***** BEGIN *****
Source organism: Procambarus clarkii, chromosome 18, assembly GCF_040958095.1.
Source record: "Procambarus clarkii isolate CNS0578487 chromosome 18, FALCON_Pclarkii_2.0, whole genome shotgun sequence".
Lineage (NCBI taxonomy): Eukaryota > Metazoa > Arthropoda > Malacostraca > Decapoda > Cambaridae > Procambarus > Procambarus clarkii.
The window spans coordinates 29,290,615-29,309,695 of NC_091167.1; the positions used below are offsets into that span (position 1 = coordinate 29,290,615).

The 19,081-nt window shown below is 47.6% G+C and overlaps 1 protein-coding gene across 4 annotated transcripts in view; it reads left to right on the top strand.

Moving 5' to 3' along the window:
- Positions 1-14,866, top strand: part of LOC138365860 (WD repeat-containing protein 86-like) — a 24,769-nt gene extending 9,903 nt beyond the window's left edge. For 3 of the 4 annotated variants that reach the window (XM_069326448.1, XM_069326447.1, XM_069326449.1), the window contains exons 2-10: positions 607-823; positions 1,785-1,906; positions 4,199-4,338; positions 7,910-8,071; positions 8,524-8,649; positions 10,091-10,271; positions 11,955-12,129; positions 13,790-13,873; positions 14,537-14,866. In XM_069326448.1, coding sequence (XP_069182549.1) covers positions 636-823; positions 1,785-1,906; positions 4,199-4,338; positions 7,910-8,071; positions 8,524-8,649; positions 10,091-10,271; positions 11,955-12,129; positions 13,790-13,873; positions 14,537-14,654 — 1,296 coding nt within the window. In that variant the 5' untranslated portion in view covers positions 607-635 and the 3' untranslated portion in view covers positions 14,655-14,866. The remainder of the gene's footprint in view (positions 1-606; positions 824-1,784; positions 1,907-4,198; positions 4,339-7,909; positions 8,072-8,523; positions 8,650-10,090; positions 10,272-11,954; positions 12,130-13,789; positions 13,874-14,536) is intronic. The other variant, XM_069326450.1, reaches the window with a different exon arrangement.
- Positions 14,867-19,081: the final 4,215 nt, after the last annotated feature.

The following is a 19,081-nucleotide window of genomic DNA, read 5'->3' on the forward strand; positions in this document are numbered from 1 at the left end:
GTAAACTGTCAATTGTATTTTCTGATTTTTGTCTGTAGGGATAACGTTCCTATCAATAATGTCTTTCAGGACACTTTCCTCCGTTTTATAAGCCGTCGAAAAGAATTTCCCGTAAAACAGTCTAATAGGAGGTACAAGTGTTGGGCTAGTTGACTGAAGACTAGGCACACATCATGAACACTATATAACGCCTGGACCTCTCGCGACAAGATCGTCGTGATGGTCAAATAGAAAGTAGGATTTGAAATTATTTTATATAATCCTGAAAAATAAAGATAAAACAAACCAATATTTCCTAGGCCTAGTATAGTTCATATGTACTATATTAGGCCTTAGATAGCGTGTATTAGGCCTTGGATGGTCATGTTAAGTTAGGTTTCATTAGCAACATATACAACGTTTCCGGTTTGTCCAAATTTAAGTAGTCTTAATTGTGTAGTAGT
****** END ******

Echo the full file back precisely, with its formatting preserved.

Source organism: Procambarus clarkii, chromosome 18, assembly GCF_040958095.1.
Source record: "Procambarus clarkii isolate CNS0578487 chromosome 18, FALCON_Pclarkii_2.0, whole genome shotgun sequence".
Lineage (NCBI taxonomy): Eukaryota > Metazoa > Arthropoda > Malacostraca > Decapoda > Cambaridae > Procambarus > Procambarus clarkii.
The window spans coordinates 29,290,615-29,309,695 of NC_091167.1; the positions used below are offsets into that span (position 1 = coordinate 29,290,615).

The 19,081-nt window shown below is 47.6% G+C and overlaps 1 protein-coding gene across 4 annotated transcripts in view; it reads left to right on the top strand.

Moving 5' to 3' along the window:
- Positions 1-14,866, top strand: part of LOC138365860 (WD repeat-containing protein 86-like) — a 24,769-nt gene extending 9,903 nt beyond the window's left edge. For 3 of the 4 annotated variants that reach the window (XM_069326448.1, XM_069326447.1, XM_069326449.1), the window contains exons 2-10: positions 607-823; positions 1,785-1,906; positions 4,199-4,338; positions 7,910-8,071; positions 8,524-8,649; positions 10,091-10,271; positions 11,955-12,129; positions 13,790-13,873; positions 14,537-14,866. In XM_069326448.1, coding sequence (XP_069182549.1) covers positions 636-823; positions 1,785-1,906; positions 4,199-4,338; positions 7,910-8,071; positions 8,524-8,649; positions 10,091-10,271; positions 11,955-12,129; positions 13,790-13,873; positions 14,537-14,654 — 1,296 coding nt within the window. In that variant the 5' untranslated portion in view covers positions 607-635 and the 3' untranslated portion in view covers positions 14,655-14,866. The remainder of the gene's footprint in view (positions 1-606; positions 824-1,784; positions 1,907-4,198; positions 4,339-7,909; positions 8,072-8,523; positions 8,650-10,090; positions 10,272-11,954; positions 12,130-13,789; positions 13,874-14,536) is intronic. The other variant, XM_069326450.1, reaches the window with a different exon arrangement.
- Positions 14,867-19,081: the final 4,215 nt, after the last annotated feature.

The following is a 19,081-nucleotide window of genomic DNA, read 5'->3' on the forward strand; positions in this document are numbered from 1 at the left end:
GTAAACTGTCAATTGTATTTTCTGATTTTTGTCTGTAGGGATAACGTTCCTATCAATAATGTCTTTCAGGACACTTTCCTCCGTTTTATAAGCCGTCGAAAAGAATTTCCCGTAAAACAGTCTAATAGGAGGTACAAGTGTTGGGCTAGTTGACTGAAGACTAGGCACACATCATGAACACTATATAACGCCTGGACCTCTCGCGACAAGATCGTCGTGATGGTCAAATAGAAAGTAGGATTTGAAATTATTTTATATAATCCTGAAAAATAAAGATAAAACAAACCAATATTTCCTAGGCCTAGTATAGTTCATATGTACTATATTAGGCCTTAGATAGCGTGTATTAGGCCTTGGATGGTCATGTTAAGTTAGGTTTCATTAGCAACATATACAACGTTTCCGGTTTGTCCAAATTTAAGTAGTCTTAATTGTGTAGTAGT